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After trailing Muscatine at home after the first quarter of action, the Pleasant Valley boys basketball team seemed to need a spark to get going.

Spartans sophomore forward Jacob Townsend gave his team just what it needed.

Townsend brought some defensive intensity and an attacking mentality on the offensive end in the second quarter to help jump-start PV, and the Spartans did not look back from there, eventually winning the Mississippi Athletic Conference contest 50-31 on Friday night.

The winless Muskies came ready to play, nailing seven of their first 10 shots to lead the hosts 16-12 after the first quarter. Sophomore guard Noah Yahn was on, scoring eight points in the first to give the Muskies (0-12 overall, 0-9 MAC) some momentum.

But Townsend, who did not start, checked in the second quarter, and the tide started to turn from there. Not only did he wind up scoring all 10 of the home team's points in the second quarter, but he also brought a defensive edge that his teammates picked up on. Muscatine could only muster three points in the second quarter and missed its final five goals of the half as PV led 22-19 at halftime. Townsend also pulled down five tough rebounds in the second quarter that was physical from the start.

"In the first quarter, we weren't getting around screens and (Muscatine) was getting way too many open looks," Townsend said. "Coach (Steve) Hillman told us we were flat and we needed to get going. Nobody was playing intense defense, which we pride ourselves on. Coming into the game, I just tried to energize everyone a little bit. Our defensive principles never change, but we needed to execute better and bring more energy."

Townsend brought that energy to his team, helping keep Muscatine's post players in check and clogging up the lane when the Muskies' guards tried to penetrate. Pleasant Valley also was more aggressive in its man-to-man defense, giving Muscatine little room to operate even with the ball.

"Muscatine came ready to play and in the first quarter. We kind of stood around on offense and were not ready to guard," Hillman said. "Jacob came on and really gave us a lift, especially on the boards, and gave us some extra opportunities. He also did that at Central, coming off the bench, and gave us good minutes that were really productive. He is playing with a nice level of confidence for a young guy right now."

The Muskies wound up having offensive possessions that sometimes went 30-45 seconds in the second quarter and still could not convert. Muscatine went the final 4 minutes, 51 seconds of the first half without scoring a point. That streak actually extended into the third quarter as well as the Muskies went the first 3:30 of third quarter without scoring.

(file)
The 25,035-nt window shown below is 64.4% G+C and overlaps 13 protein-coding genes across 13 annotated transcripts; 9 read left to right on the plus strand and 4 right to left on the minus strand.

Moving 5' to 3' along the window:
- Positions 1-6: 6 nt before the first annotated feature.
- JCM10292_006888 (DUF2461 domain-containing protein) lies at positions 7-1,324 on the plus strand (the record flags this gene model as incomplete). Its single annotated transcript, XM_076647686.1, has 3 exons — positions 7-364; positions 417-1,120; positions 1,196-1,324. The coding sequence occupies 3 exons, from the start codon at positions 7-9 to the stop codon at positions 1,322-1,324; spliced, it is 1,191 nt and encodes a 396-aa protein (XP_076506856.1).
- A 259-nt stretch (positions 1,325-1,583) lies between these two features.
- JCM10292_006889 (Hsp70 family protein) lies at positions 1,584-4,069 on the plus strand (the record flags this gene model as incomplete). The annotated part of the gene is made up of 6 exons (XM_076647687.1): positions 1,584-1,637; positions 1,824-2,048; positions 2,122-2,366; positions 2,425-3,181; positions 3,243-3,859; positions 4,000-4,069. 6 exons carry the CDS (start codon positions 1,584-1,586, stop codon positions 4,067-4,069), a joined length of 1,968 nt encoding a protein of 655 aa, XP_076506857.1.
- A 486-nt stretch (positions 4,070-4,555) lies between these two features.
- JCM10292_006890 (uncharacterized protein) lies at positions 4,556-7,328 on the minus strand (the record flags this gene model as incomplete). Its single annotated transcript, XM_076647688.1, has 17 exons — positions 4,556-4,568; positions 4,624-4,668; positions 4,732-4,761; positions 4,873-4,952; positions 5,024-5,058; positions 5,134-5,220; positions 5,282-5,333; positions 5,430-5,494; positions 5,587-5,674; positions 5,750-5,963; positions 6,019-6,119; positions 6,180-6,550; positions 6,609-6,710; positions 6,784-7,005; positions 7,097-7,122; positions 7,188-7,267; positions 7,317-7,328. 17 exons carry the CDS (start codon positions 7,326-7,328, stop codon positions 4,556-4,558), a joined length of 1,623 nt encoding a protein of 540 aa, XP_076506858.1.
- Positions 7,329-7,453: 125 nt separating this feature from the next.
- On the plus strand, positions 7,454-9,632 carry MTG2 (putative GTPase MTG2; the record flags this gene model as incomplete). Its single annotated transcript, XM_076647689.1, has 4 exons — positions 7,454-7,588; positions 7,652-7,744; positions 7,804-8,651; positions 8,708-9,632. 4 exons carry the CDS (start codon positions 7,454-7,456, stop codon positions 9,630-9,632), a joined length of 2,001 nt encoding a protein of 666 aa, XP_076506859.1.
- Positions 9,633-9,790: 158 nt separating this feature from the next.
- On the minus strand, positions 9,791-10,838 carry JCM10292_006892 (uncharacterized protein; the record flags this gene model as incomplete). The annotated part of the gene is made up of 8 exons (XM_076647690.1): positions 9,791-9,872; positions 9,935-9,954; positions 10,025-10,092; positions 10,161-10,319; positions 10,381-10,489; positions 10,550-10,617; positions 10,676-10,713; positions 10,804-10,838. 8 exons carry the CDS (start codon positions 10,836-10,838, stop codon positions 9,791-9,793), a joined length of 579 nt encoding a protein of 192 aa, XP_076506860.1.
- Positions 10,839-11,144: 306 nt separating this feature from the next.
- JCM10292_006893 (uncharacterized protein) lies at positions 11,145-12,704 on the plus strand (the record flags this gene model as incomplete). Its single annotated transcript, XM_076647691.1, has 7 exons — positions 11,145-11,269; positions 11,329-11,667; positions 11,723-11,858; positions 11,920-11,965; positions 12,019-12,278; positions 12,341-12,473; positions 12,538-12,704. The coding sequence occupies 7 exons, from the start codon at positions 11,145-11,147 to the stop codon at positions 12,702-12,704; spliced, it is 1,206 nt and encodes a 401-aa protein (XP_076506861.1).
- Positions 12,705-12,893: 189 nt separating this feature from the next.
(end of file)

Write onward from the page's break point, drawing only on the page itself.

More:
Meanwhile, the hosts got some big baskets from Hunter Snyder, Cade Collier, Hayden Guenzler and freshman guard Ryan Dolphin in the third quarter to help the Spartans (7-4, 5-4) start to pull away while the Muskies struggled on the offensive end. PV led 34-23 after three quarters, and the Muskies did not seriously challenge the rest of the way.

Those 10 points for Townsend in the second quarter led PV while Snyder finished with nine points. Carter Duwa had only four points but snagged seven rebounds, including five on the defensive end for the hosts.

In the end, Pleasant Valley's aggressiveness after the first quarter led to a 32-19 edge on the glass for the game and the Spartans shot 28 free throws to just three for the Muskies.

Yahn finished with a game-high 19 points, but after his 11 points in the first half, the Spartans were able to keep the talented shooting guard in check during key stretches. Muscatine's second leading scorer, Josh Dieckman, finished with only six points and spent good chunks of the game on the bench in foul trouble.

"Defensively the last two games, we've played very good defense. We are finally starting to get that the intensity level needs to move up," Muscatine coach John Windham said. "But we still have some moments where we fall asleep and give up too many easy buckets. The kids are starting to realize that when we do run our (offensive) stuff, we can score. It's steps in the right direction."

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